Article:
As if it wasn’t enough for RTS stalwarts Creative Assembly to chronicle historical warfare across a whole range of eras – not to mention fantastical conflicts like those of the Warhammer universe – they’ve now apparently got plans to further expand their Total War workload.
On top of its upcoming Warhammer II, Arena and Battles: Kingdom instalments, the multi-decade-spanning PC franchise will soon add a spin-off saga to its belt with Total War Saga, a new strand seemingly unlike anything the developers have produced so far.
- Whereas past Total War outings like the Rome and Shogun entries have transported players from the beginnings of their titular epoch right until their downfall, the Saga entries will span far slimmer periods of time, prioritising minor military skirmishes which wrapped up within weeks or months of kicking off.
- If that micro approach to storytelling sounds a tad familiar to anyone who caught Disney’s first big-screen Star Wars spin-off, Rogue One: A Star Wars Story, last December, then you’re not alone – in fact, all Saga chapters will not-so-coincidentally carry the sub-title of ‘A Total War Saga’ to showcase their isolation from the franchise’s core ongoing narratives, a la Jyn Ero’s Rogue One escapades carrying no noteworthy links to the space-faring voyages of Rey and Finn in Episodes VII-IX.
- With that being said, whereas the ‘Star Wars Story’ tales aim to depart from the territory which the main Episodes have already tread, Creative Assembly’s game director Jack Lusted warned not to expect new time-periods in these: “Sagas won’t be revolutionary new titles or introduce brand new areas,” he says, “They’ll follow on from previous Total War games and inhabit the same time-period, or at the very least relate to it.”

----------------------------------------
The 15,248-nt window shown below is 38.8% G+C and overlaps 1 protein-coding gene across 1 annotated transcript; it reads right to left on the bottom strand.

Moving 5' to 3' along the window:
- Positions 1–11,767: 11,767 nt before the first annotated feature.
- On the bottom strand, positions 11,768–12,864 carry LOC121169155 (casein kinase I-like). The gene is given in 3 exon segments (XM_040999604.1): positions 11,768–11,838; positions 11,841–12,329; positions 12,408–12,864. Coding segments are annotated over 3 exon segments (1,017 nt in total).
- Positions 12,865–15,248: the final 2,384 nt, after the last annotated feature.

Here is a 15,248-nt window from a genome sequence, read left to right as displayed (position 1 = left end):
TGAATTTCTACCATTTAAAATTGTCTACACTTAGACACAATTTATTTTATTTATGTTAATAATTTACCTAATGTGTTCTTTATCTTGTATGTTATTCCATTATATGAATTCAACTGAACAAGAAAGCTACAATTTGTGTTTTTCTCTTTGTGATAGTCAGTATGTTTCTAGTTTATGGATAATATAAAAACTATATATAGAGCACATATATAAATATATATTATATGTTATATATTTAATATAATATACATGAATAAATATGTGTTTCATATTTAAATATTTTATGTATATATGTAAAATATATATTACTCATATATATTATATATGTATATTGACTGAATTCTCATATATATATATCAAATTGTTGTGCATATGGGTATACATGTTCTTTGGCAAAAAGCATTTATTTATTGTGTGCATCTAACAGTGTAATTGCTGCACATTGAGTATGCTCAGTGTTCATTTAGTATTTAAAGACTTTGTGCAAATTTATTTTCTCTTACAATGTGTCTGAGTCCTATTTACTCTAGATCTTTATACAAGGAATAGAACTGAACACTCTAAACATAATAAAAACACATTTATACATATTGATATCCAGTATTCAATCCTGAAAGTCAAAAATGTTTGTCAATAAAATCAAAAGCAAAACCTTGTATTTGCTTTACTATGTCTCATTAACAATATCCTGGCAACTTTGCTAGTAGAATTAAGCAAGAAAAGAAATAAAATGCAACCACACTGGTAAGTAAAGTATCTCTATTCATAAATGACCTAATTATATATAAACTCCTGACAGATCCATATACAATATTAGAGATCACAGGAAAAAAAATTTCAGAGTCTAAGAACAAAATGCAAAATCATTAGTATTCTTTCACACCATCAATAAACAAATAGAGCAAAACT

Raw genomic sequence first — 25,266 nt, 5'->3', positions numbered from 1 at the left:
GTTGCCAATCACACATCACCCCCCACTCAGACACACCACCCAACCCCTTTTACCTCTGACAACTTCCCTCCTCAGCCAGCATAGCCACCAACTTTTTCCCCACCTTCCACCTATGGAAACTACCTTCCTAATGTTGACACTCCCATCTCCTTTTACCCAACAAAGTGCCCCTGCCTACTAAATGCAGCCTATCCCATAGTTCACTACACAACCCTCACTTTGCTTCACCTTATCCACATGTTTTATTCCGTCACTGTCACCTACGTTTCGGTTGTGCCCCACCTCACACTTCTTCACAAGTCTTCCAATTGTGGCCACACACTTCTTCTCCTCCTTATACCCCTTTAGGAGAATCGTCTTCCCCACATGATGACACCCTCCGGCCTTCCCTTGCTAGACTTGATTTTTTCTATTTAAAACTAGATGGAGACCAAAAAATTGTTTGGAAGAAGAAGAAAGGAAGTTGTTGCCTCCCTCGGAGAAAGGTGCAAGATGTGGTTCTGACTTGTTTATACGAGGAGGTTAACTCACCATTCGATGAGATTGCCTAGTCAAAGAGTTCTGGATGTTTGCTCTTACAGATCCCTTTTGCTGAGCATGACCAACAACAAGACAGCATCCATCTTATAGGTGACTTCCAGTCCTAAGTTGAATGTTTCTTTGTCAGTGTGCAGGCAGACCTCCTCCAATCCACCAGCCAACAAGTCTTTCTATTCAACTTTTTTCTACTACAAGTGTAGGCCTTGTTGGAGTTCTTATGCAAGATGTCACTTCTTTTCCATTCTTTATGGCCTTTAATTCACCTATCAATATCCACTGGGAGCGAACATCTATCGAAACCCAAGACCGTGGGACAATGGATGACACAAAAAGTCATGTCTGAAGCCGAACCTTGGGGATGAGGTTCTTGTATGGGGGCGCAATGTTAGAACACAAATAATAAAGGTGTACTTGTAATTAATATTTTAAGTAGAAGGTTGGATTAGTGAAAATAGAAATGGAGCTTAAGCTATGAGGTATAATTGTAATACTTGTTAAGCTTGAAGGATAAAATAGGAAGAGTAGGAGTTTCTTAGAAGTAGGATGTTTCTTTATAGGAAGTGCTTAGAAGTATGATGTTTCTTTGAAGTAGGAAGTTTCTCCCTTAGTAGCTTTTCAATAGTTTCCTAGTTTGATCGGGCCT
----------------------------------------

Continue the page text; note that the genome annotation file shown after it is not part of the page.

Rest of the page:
- Expect details on the first of these spin-off entries in the not too distant future, with a “spiritual follow-up to Total War: Rome 2, like Total War: Atilla” alluded to by Lusted in his initial comments on the project. He’s staying coy beyond that information, though what with the Total War franchise’s lack of console appearances to date, it’s probably also a safe bet that the Saga vignettes won’t follow the lead of other recent Creative Assembly projects like Alien: Isolation or Halo Wars 2 onto Sony or Microsoft hardware.
The biggest question going forward is, as always, whether even a franchise of such esteemed critical calibre as Total War can sustain its appeal when potentially spread thinly across such a hefty loaf of bread, what with so many individual instalments in the works at the moment.
If this renewed multi-tier approach resembles the Disney-led Star Wars franchise not only in structure but quality, however, then the chance remains that Creative Assembly can bring its 14-year-old brand a new lease of life for the first time since its inception with 2000’s Shogun: Total War.
Whatever happens next, stay tuned to D-pad Joy in the weeks and months and eras ahead for all of the latest news and views on the Total War franchise in all its myriad forms.